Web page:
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Inquest into the death of Rubel Ahmed at Morton Hall Immigration Removal Centre starts on Monday 11 May 2015
8 May 2015
In the Central Lincolnshire Coroner’s Court,
The Lincoln Cathedral Centre,
17 Minster Yard, Lincoln LN2 1PX
Listed 11 to 15 May 2015
Before HM Senior Coroner Mr Stuart Fisher
26 year old Rubel Ahmed was found hanging in his room at Morton Hall Immigration Removal Centre on 5 September 2014. A few days earlier he had been informed of the Home Office’s decision to remove him to Bangladesh on 8 September 2014 He was pronounced dead on 6 September 2014.
Rubel had been detained at Morton Hall since 21 July 2014 in conditions described by Her Majesty’s Inspectorate of Prisons as “austere”, where “detainees were inappropriately locked into their rooms at night”. He was one of many immigration detainees held in former prisons. A parliamentary inquiry into the use of immigration detention in the UK, which published its report in March this year, expressed concern that immigration detainees are “increasingly being held in prison-like conditions”, a practice which “would appear to contradict the Home Office’s own policy of maintaining a relaxed regime”. Rubel and his fellow detainees were regularly locked in their rooms for long periods during the evening and at night.
Rubel’s family heard of his death around 8.00am on 6 September 2014 via a fellow detainee. Despite their desperate attempts to contact Morton Hall and pleas for confirmation of Rubel’s death they were told by staff at Morton Hall that they should contact the Home Office’s press office. The Home Office confirmed Rubel’s death by telephone around 2.00pm that day. The circumstances of his death were confused causing further distress to his family.
Aktarun Miah, Rubel’s cousin, said:
“An optimistic and warm hearted individual, Rubel’s swift departure has left an ever expanding hole in all our lives. We are constantly reminded of his absence and the lives of his close family have been changed forever. We now cherish Rubel in our memories.
We are anxious to learn as much as possible about the circumstances surrounding Rubel’s death at the inquest. We hope that lessons may be learnt so that another family can be spared what we have had to endure.”
Clare Richardson, the family’s solicitor, said:
“Our clients have been given cause for real concern about the conditions in which Rubel was held before his death. They hope that the Home Office and Ministry of Justice will approach the inquest with open minds, willing to learn from the evidence they hear so that practices can be made safer and more humane for all those affected by immigration detention in the future.”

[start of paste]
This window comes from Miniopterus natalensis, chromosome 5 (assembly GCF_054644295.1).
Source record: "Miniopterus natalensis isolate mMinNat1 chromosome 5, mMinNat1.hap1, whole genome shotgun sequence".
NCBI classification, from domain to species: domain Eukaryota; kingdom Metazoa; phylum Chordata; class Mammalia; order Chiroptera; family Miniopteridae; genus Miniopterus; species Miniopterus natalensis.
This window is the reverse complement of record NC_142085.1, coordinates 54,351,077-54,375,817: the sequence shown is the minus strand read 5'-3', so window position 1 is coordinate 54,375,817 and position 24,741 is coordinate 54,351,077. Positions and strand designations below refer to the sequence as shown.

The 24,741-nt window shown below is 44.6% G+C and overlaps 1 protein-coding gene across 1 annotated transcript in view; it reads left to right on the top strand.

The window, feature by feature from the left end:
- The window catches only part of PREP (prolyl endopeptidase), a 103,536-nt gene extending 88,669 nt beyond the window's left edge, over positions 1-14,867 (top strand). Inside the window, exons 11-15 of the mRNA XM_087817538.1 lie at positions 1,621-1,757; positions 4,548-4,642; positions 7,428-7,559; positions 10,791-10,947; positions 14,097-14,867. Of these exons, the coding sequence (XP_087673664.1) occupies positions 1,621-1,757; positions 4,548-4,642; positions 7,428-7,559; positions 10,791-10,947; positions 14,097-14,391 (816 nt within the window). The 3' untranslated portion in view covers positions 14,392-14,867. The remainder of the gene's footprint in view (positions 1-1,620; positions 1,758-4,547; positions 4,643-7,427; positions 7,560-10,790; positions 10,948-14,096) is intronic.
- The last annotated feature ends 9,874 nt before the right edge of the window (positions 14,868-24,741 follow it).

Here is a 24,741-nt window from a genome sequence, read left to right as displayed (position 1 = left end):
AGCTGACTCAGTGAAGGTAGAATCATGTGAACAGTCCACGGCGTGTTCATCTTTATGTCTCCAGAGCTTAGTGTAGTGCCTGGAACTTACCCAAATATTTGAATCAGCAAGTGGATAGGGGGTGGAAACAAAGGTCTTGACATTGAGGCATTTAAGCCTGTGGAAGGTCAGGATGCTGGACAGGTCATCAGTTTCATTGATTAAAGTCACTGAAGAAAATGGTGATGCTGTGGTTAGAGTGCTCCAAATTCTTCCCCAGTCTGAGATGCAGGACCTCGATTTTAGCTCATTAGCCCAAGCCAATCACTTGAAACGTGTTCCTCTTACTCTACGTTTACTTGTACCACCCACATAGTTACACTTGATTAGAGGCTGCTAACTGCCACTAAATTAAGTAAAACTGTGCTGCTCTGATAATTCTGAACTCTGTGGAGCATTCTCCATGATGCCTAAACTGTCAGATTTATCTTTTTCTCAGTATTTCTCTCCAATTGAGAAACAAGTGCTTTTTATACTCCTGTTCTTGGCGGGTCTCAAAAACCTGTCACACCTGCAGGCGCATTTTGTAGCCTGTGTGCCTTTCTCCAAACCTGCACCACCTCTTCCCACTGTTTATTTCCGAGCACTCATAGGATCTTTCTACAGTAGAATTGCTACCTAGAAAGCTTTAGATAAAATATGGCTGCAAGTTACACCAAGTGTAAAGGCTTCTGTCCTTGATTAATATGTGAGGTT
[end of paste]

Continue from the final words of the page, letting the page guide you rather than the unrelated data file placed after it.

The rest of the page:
Deborah Coles, co-director of INQUEST said:
“The culture of locking up immigration detainees in prison like conditions has been the subject of repeated criticism. Rubel’s experience is sadly not unique. There have been a number of reports documenting the impact of immigration detention on a detainee’s mental and physical well being with detrimental results”.
INQUEST has been working with the family of Rubel Ahmed since September 2014. The family is represented by INQUEST lawyers Group members Clare Richardson of Bhatt Murphy Solicitors and barrister Una Morris of Garden Court Chambers.
The family ask for privacy whilst the inquest is ongoing and will not be speaking to members of the press until it is concluded.
- Information about the independent review of the welfare of immigration detainees can be found here
- HM Inspectorate of Prisons report on Morton Hall can be found here
- The APPG report into the use of immigration detention in the UK can be found here
- Submission to the Parliamentary inquiry into the use of immigration detention in the UK, hosted by the APPG on Refugees and the APPG on Migration by Her Majesty’s Chief Inspector of Prisons (1 October 2014) can be found here
- The Tavistock Institute’s Review of Mental Health Issues in Immigration Removal Centres can be found here
‘You have clearly made yourselves a force to be reckoned with, a powerful instrument for good. In the process you have not only achieved real change in an aspect of our common life which would have commanded little attention or esteem were it not for your efforts, but you have at the same time offered enormous support to those bereaved people who long for a clear verdict on the death in custody of someone who means a great deal to them.’
– Dr Peter Selby, President of the National Council for Independent Monitoring Boards